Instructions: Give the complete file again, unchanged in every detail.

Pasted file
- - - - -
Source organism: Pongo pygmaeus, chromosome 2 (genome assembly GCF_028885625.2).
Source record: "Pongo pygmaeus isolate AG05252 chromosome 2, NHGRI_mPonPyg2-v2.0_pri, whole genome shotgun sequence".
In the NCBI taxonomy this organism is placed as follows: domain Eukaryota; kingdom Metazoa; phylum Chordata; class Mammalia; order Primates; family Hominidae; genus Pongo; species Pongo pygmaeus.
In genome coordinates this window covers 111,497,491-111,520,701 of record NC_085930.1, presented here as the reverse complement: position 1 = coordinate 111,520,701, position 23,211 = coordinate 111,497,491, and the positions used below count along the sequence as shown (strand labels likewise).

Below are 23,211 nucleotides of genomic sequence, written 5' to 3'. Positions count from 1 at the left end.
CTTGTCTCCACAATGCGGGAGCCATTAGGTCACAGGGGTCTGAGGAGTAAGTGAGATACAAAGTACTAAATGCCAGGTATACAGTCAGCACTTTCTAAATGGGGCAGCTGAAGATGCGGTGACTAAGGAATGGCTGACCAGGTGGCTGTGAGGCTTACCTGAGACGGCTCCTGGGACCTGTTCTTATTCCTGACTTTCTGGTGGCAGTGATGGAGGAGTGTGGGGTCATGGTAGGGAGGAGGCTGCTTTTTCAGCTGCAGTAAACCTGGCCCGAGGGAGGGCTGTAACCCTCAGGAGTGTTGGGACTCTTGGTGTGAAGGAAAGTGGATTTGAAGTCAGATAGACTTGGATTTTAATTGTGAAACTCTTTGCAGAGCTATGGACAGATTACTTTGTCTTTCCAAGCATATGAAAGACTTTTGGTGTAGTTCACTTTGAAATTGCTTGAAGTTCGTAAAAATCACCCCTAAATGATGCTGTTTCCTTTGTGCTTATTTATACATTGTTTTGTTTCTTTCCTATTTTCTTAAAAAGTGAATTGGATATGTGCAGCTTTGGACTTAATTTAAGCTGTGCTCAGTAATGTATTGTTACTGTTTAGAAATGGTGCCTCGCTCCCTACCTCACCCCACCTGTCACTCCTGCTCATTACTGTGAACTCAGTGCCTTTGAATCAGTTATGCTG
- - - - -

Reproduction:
Source organism: Pongo pygmaeus, chromosome 2 (genome assembly GCF_028885625.2).
Source record: "Pongo pygmaeus isolate AG05252 chromosome 2, NHGRI_mPonPyg2-v2.0_pri, whole genome shotgun sequence".
In the NCBI taxonomy this organism is placed as follows: domain Eukaryota; kingdom Metazoa; phylum Chordata; class Mammalia; order Primates; family Hominidae; genus Pongo; species Pongo pygmaeus.
In genome coordinates this window covers 111,497,491-111,520,701 of record NC_085930.1, presented here as the reverse complement: position 1 = coordinate 111,520,701, position 23,211 = coordinate 111,497,491, and the positions used below count along the sequence as shown (strand labels likewise).

Below are 23,211 nucleotides of genomic sequence, written 5' to 3'. Positions count from 1 at the left end.
CTTGTCTCCACAATGCGGGAGCCATTAGGTCACAGGGGTCTGAGGAGTAAGTGAGATACAAAGTACTAAATGCCAGGTATACAGTCAGCACTTTCTAAATGGGGCAGCTGAAGATGCGGTGACTAAGGAATGGCTGACCAGGTGGCTGTGAGGCTTACCTGAGACGGCTCCTGGGACCTGTTCTTATTCCTGACTTTCTGGTGGCAGTGATGGAGGAGTGTGGGGTCATGGTAGGGAGGAGGCTGCTTTTTCAGCTGCAGTAAACCTGGCCCGAGGGAGGGCTGTAACCCTCAGGAGTGTTGGGACTCTTGGTGTGAAGGAAAGTGGATTTGAAGTCAGATAGACTTGGATTTTAATTGTGAAACTCTTTGCAGAGCTATGGACAGATTACTTTGTCTTTCCAAGCATATGAAAGACTTTTGGTGTAGTTCACTTTGAAATTGCTTGAAGTTCGTAAAAATCACCCCTAAATGATGCTGTTTCCTTTGTGCTTATTTATACATTGTTTTGTTTCTTTCCTATTTTCTTAAAAAGTGAATTGGATATGTGCAGCTTTGGACTTAATTTAAGCTGTGCTCAGTAATGTATTGTTACTGTTTAGAAATGGTGCCTCGCTCCCTACCTCACCCCACCTGTCACTCCTGCTCATTACTGTGAACTCAGTGCCTTTGAATCAGTTATGCTG